Posted by: charmian | August 12, 2009 2:47 PM | Report abuse

This piece just blew me away. The amazing image of Juan with those sad, sad eyes drew me in and the story which was so well written, brought tears to my eyes. I read this early in the day and still can't get it out of my head. I think what makes this even sadder than the other stories on this blog is that here is a man who probably never had much to begin with, but appeared to have put forth effort to make his way in life. However, I'll bet he has not had, at least in a long time, the comforts most of us take for granted. Now things have gotten much worse for him, but he goes on. There are others who have lost their jobs, homes, security and many of the comforts they have had,and life is hard for them now, but they may eventually regain their material possessions. Juan has nothing to regain and no one who really cares about him but his dog. That is so very sad.Whether or not he makes it to San Antonio, at least he has his dream and this is probably what sustains him. Let's hope it comes true. A heartbreaking story, told so well by Michael's images and Teresa's writing.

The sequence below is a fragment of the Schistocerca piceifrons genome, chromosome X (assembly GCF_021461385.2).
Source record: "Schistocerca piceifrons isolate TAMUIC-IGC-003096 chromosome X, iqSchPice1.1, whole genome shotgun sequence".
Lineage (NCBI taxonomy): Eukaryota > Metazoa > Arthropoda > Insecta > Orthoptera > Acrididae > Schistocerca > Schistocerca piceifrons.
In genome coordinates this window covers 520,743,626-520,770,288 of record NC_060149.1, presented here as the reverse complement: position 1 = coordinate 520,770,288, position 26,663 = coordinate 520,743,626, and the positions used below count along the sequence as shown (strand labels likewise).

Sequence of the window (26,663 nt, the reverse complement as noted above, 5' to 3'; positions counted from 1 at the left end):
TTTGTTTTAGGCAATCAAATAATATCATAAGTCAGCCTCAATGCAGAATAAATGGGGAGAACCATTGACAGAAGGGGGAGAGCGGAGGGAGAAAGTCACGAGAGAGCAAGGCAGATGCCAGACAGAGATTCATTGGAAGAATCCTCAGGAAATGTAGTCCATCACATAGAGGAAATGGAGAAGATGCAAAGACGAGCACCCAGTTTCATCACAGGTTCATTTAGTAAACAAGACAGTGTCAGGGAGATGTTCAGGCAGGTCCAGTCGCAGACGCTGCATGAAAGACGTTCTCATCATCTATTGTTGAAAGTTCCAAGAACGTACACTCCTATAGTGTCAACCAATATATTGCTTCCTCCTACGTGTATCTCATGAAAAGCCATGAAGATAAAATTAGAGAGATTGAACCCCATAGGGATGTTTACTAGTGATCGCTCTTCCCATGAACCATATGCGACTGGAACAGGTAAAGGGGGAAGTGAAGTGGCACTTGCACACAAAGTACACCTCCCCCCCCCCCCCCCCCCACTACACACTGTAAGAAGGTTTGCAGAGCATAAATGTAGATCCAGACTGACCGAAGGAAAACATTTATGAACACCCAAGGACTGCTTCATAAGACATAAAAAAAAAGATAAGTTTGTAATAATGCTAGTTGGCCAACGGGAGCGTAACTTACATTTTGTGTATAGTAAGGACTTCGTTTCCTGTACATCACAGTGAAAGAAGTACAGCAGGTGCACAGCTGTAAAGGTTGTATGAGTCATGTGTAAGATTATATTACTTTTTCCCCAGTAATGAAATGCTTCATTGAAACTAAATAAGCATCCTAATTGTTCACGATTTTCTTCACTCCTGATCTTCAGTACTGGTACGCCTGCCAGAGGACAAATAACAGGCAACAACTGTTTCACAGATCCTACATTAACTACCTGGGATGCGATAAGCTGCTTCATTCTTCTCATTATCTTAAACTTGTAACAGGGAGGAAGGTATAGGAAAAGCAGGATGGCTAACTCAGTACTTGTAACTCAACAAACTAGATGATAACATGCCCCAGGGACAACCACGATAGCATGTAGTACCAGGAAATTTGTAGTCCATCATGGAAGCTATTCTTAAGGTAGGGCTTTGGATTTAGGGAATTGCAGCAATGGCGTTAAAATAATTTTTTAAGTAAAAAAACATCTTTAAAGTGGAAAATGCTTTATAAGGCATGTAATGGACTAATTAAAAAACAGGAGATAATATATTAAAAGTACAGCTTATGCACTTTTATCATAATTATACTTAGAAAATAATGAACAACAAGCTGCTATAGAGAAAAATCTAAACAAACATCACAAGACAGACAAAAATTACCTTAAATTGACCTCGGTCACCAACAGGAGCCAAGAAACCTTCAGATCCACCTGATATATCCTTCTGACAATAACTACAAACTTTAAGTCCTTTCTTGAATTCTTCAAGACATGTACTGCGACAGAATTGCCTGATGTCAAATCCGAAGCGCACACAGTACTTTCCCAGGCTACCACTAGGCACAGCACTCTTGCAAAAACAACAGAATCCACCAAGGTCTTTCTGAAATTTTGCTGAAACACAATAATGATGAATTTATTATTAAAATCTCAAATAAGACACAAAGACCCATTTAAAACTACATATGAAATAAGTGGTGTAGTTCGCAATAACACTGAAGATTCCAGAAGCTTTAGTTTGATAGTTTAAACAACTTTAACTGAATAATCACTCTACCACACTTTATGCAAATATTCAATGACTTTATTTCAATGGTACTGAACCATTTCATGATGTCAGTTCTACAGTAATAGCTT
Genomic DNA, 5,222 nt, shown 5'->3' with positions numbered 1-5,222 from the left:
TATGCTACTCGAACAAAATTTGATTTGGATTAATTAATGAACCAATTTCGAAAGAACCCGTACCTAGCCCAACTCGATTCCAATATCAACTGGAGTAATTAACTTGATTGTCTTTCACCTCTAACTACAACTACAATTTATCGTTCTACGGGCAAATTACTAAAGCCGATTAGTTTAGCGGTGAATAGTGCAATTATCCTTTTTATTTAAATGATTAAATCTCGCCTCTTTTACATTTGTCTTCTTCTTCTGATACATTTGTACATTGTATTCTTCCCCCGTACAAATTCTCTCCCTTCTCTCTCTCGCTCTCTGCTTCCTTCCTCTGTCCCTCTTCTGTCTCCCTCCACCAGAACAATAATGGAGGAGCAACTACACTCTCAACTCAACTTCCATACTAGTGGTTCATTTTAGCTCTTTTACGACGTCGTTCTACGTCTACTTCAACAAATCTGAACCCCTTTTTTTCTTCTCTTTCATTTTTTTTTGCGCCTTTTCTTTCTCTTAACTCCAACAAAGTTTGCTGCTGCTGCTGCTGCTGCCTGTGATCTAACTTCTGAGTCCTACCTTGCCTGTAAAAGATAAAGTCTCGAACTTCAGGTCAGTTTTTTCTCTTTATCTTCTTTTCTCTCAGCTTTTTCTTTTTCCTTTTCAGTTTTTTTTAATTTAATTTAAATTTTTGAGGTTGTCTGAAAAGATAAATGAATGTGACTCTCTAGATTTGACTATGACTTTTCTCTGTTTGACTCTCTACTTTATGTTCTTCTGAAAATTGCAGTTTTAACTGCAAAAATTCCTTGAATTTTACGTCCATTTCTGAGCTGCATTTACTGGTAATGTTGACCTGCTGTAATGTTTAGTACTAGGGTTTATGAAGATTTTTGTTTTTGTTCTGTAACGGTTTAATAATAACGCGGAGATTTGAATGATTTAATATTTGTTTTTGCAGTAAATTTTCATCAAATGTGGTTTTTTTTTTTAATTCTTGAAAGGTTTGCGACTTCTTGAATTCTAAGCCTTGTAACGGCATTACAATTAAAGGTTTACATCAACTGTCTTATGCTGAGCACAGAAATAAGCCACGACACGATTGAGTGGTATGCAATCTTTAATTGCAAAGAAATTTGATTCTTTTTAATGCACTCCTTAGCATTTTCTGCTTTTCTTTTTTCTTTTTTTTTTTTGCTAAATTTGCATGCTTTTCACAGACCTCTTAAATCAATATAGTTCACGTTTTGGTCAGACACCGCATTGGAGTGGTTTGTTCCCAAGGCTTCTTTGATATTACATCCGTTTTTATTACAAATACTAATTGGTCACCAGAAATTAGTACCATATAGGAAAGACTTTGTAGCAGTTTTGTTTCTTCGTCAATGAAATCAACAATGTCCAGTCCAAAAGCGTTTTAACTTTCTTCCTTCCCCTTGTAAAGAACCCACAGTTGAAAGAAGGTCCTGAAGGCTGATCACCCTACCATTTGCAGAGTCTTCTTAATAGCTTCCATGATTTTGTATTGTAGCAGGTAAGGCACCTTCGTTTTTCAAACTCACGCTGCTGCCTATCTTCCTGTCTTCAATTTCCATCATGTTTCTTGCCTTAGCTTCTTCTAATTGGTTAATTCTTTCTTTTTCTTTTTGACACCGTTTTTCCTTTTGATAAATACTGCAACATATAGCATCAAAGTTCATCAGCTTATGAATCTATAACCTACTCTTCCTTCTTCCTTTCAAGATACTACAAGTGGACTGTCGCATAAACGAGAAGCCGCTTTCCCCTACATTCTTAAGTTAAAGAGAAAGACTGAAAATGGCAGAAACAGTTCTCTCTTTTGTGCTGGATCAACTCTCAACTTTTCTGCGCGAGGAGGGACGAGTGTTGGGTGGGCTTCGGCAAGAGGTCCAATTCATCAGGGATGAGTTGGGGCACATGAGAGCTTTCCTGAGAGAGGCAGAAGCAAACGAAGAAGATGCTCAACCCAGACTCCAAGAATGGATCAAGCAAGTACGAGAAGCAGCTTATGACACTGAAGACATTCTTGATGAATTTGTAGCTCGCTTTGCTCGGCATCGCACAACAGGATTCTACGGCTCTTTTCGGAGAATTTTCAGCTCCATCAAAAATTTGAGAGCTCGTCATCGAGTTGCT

Posted by: jantk2news | August 12, 2009 10:44 PM | Report abuse

These article tell the truth about life in Obamaland, and the absolute desperation and failure of this Government to do anything good with stimulous and Porkulous. Hope the azzwipes like their new planes, and face lifts.
--------------------------------------